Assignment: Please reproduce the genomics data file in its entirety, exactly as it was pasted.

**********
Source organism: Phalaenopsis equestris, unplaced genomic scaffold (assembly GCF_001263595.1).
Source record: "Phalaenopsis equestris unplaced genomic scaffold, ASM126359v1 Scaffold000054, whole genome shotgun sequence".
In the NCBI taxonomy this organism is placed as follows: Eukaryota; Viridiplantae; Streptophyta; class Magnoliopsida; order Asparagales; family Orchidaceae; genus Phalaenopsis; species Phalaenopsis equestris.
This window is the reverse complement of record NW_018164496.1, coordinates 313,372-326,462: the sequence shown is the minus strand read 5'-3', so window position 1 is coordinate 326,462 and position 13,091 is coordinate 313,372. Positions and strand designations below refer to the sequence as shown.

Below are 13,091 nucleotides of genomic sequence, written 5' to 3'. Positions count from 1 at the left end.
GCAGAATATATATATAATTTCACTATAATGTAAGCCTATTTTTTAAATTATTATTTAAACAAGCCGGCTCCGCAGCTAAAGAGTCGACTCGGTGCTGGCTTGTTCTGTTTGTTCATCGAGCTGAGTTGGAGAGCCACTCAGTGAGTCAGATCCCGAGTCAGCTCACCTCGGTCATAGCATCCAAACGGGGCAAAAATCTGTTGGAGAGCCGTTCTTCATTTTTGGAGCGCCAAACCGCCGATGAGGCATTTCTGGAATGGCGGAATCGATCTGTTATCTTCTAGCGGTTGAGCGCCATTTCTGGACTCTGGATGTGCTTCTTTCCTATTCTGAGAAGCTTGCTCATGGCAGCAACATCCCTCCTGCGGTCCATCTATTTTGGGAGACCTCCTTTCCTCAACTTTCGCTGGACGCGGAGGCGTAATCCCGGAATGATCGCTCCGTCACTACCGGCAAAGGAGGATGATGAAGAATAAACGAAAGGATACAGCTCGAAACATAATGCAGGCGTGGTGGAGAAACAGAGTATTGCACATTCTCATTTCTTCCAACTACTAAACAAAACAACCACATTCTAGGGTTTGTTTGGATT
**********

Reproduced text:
Source organism: Phalaenopsis equestris, unplaced genomic scaffold (assembly GCF_001263595.1).
Source record: "Phalaenopsis equestris unplaced genomic scaffold, ASM126359v1 Scaffold000054, whole genome shotgun sequence".
In the NCBI taxonomy this organism is placed as follows: Eukaryota; Viridiplantae; Streptophyta; class Magnoliopsida; order Asparagales; family Orchidaceae; genus Phalaenopsis; species Phalaenopsis equestris.
This window is the reverse complement of record NW_018164496.1, coordinates 313,372-326,462: the sequence shown is the minus strand read 5'-3', so window position 1 is coordinate 326,462 and position 13,091 is coordinate 313,372. Positions and strand designations below refer to the sequence as shown.

Below are 13,091 nucleotides of genomic sequence, written 5' to 3'. Positions count from 1 at the left end.
GCAGAATATATATATAATTTCACTATAATGTAAGCCTATTTTTTAAATTATTATTTAAACAAGCCGGCTCCGCAGCTAAAGAGTCGACTCGGTGCTGGCTTGTTCTGTTTGTTCATCGAGCTGAGTTGGAGAGCCACTCAGTGAGTCAGATCCCGAGTCAGCTCACCTCGGTCATAGCATCCAAACGGGGCAAAAATCTGTTGGAGAGCCGTTCTTCATTTTTGGAGCGCCAAACCGCCGATGAGGCATTTCTGGAATGGCGGAATCGATCTGTTATCTTCTAGCGGTTGAGCGCCATTTCTGGACTCTGGATGTGCTTCTTTCCTATTCTGAGAAGCTTGCTCATGGCAGCAACATCCCTCCTGCGGTCCATCTATTTTGGGAGACCTCCTTTCCTCAACTTTCGCTGGACGCGGAGGCGTAATCCCGGAATGATCGCTCCGTCACTACCGGCAAAGGAGGATGATGAAGAATAAACGAAAGGATACAGCTCGAAACATAATGCAGGCGTGGTGGAGAAACAGAGTATTGCACATTCTCATTTCTTCCAACTACTAAACAAAACAACCACATTCTAGGGTTTGTTTGGATT